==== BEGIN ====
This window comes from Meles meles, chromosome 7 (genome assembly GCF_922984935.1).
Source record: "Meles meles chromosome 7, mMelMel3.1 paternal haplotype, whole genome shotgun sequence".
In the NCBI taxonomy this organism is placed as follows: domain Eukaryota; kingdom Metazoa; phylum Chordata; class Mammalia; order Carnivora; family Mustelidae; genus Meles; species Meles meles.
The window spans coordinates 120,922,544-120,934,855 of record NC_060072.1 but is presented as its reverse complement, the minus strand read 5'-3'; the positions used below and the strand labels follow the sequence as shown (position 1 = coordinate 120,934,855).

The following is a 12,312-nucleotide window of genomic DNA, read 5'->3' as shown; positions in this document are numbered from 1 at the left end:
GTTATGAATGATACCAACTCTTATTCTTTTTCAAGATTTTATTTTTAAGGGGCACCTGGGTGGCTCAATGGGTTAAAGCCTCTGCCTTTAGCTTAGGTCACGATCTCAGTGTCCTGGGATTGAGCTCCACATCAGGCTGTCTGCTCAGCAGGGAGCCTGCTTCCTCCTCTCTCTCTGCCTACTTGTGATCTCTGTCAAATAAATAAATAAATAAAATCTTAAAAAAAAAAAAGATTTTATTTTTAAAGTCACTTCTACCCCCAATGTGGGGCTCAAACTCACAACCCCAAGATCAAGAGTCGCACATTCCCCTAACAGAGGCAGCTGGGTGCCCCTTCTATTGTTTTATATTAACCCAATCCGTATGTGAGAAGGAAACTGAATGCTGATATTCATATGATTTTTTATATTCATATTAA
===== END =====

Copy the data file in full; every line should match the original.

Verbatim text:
This window comes from Meles meles, chromosome 7 (genome assembly GCF_922984935.1).
Source record: "Meles meles chromosome 7, mMelMel3.1 paternal haplotype, whole genome shotgun sequence".
In the NCBI taxonomy this organism is placed as follows: domain Eukaryota; kingdom Metazoa; phylum Chordata; class Mammalia; order Carnivora; family Mustelidae; genus Meles; species Meles meles.
The window spans coordinates 120,922,544-120,934,855 of record NC_060072.1 but is presented as its reverse complement, the minus strand read 5'-3'; the positions used below and the strand labels follow the sequence as shown (position 1 = coordinate 120,934,855).

The following is a 12,312-nucleotide window of genomic DNA, read 5'->3' as shown; positions in this document are numbered from 1 at the left end:
GTTATGAATGATACCAACTCTTATTCTTTTTCAAGATTTTATTTTTAAGGGGCACCTGGGTGGCTCAATGGGTTAAAGCCTCTGCCTTTAGCTTAGGTCACGATCTCAGTGTCCTGGGATTGAGCTCCACATCAGGCTGTCTGCTCAGCAGGGAGCCTGCTTCCTCCTCTCTCTCTGCCTACTTGTGATCTCTGTCAAATAAATAAATAAATAAAATCTTAAAAAAAAAAAAGATTTTATTTTTAAAGTCACTTCTACCCCCAATGTGGGGCTCAAACTCACAACCCCAAGATCAAGAGTCGCACATTCCCCTAACAGAGGCAGCTGGGTGCCCCTTCTATTGTTTTATATTAACCCAATCCGTATGTGAGAAGGAAACTGAATGCTGATATTCATATGATTTTTTATATTCATATTAA